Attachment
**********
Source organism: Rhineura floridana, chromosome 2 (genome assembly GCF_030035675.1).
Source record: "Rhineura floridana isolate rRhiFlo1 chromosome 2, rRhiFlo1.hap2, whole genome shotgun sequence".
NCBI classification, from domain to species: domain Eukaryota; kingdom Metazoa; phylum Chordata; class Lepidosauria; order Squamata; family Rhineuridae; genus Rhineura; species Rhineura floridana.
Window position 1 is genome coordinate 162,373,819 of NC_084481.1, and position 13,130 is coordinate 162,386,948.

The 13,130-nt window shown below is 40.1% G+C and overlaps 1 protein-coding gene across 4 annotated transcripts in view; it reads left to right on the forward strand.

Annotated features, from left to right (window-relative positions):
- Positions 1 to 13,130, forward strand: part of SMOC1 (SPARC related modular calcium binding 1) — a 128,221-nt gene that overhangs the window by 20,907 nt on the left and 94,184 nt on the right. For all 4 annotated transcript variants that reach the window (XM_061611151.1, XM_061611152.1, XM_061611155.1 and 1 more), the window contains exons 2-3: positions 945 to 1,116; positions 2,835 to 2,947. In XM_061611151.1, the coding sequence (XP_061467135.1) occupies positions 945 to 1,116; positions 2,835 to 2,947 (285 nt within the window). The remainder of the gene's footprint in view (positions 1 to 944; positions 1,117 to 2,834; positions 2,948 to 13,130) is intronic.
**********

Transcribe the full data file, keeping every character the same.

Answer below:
Source organism: Rhineura floridana, chromosome 2 (genome assembly GCF_030035675.1).
Source record: "Rhineura floridana isolate rRhiFlo1 chromosome 2, rRhiFlo1.hap2, whole genome shotgun sequence".
NCBI classification, from domain to species: domain Eukaryota; kingdom Metazoa; phylum Chordata; class Lepidosauria; order Squamata; family Rhineuridae; genus Rhineura; species Rhineura floridana.
Window position 1 is genome coordinate 162,373,819 of NC_084481.1, and position 13,130 is coordinate 162,386,948.

The 13,130-nt window shown below is 40.1% G+C and overlaps 1 protein-coding gene across 4 annotated transcripts in view; it reads left to right on the forward strand.

Annotated features, from left to right (window-relative positions):
- Positions 1 to 13,130, forward strand: part of SMOC1 (SPARC related modular calcium binding 1) — a 128,221-nt gene that overhangs the window by 20,907 nt on the left and 94,184 nt on the right. For all 4 annotated transcript variants that reach the window (XM_061611151.1, XM_061611152.1, XM_061611155.1 and 1 more), the window contains exons 2-3: positions 945 to 1,116; positions 2,835 to 2,947. In XM_061611151.1, the coding sequence (XP_061467135.1) occupies positions 945 to 1,116; positions 2,835 to 2,947 (285 nt within the window). The remainder of the gene's footprint in view (positions 1 to 944; positions 1,117 to 2,834; positions 2,948 to 13,130) is intronic.